The Tomatometer rating – based on the published opinions of hundreds of film and television critics – is a trusted measurement of movie and TV programming quality for millions of moviegoers. It represents the percentage of professional critic reviews that are positive for a given film or television show.
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The Tomatometer is 60% or higher.
The Tomatometer is 59% or lower.
Movies and TV shows are Certified Fresh with a steady Tomatometer of 75% or higher after a set amount of reviews (80 for wide-release movies, 40 for limited-release movies, 20 for TV shows), including 5 reviews from Top Critics.
Percentage of users who rate a movie or TV show positively.
It's a film that resists categorization, staking a claim on a weird, absurdist territory of its own. For that, in the maddeningly generic landscape of '80s multiplexes, it was crucified. Now it's celebrated. And rightfully so.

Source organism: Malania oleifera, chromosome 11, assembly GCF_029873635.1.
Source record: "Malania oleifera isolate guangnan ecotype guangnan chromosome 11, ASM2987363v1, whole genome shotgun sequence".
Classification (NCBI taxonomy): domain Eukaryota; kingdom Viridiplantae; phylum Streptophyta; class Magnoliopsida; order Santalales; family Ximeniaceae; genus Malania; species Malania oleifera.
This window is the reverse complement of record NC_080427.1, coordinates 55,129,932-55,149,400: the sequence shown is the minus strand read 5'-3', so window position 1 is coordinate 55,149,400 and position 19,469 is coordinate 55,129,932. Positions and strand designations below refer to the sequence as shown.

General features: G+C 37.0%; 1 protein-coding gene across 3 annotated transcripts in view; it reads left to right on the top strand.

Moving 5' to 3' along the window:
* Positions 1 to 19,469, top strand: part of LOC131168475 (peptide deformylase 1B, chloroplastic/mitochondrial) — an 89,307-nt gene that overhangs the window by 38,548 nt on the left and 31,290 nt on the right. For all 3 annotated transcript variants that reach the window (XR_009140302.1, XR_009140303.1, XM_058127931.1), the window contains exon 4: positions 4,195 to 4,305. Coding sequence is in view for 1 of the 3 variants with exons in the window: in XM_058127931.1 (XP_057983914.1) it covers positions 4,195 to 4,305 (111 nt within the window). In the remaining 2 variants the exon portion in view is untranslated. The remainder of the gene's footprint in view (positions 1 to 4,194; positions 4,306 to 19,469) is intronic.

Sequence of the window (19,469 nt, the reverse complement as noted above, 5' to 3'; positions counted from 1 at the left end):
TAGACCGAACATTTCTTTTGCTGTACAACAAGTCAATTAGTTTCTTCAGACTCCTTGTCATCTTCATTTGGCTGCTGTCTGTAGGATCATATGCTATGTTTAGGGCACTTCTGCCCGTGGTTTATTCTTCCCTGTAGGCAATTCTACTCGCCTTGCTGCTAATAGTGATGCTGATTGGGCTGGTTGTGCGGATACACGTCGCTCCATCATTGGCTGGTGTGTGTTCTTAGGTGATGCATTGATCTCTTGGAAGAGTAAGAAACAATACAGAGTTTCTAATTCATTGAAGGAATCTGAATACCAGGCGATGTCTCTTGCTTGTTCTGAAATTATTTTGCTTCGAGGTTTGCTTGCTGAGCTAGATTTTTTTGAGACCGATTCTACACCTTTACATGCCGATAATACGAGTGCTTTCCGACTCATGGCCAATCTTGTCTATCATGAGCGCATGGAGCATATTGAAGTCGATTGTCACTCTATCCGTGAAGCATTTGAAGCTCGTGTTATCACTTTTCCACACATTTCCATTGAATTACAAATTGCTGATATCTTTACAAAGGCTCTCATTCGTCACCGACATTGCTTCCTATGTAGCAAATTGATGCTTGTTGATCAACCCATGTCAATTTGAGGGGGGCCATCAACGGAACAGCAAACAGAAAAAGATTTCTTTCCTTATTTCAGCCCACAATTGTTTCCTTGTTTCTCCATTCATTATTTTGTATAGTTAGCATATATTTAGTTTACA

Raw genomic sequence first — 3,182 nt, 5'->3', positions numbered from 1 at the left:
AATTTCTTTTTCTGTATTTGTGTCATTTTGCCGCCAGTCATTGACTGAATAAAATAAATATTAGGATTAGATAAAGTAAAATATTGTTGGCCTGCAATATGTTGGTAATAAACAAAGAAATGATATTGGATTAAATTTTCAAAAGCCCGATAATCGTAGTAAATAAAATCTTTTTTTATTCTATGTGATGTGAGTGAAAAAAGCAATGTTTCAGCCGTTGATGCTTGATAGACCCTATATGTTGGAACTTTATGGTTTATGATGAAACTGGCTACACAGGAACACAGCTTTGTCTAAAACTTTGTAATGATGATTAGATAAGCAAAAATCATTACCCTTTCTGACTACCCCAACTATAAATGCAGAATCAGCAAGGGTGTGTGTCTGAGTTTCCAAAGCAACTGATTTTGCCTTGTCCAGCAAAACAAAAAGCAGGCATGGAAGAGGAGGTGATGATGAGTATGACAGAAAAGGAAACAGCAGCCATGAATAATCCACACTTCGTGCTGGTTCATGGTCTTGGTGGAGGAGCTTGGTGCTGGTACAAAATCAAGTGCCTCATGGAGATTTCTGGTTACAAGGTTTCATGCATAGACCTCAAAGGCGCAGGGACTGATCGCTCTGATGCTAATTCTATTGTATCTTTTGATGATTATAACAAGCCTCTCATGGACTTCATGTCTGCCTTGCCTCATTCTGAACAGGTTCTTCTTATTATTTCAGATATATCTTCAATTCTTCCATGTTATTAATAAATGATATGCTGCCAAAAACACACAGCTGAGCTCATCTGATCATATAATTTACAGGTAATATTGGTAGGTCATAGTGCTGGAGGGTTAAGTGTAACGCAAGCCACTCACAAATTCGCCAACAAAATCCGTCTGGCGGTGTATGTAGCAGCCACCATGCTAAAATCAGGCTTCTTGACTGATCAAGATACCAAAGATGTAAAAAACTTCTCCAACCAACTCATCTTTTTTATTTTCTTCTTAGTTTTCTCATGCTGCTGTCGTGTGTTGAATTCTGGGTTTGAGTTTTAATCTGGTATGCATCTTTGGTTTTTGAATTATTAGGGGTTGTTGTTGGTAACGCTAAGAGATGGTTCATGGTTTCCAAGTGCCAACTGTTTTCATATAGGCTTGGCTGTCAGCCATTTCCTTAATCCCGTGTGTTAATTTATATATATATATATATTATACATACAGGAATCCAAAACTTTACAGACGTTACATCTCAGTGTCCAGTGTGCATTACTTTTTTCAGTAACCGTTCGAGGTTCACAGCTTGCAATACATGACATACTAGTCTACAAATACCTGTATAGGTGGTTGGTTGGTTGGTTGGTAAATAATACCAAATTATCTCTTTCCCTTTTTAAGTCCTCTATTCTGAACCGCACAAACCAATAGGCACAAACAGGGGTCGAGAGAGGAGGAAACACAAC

The 1980s saw the release of so many truly atrocious films (Xanadu, Stroker Ace, Bolero, Shanghai Surprise, etc.) that it's absurd "Ishtar" became shorthand for the worst of the worst and continues to be blasted by folks who haven't even seen it.
If Ishtar has a personal stamp, it's not in what it has to say about Reagan-era militarism, but in what it has to say about collaboration, and how well-meaning people can goose each other to greatness-and folly.
A victim of its own hyped publicity and too harsh criticism, Ishtar is not the worst movie ever made or even a bomb, just a dim-witted silly comedy-thriller (with some good jokes) based on the casting against type of Warren Beatty and Dustin Hoffman.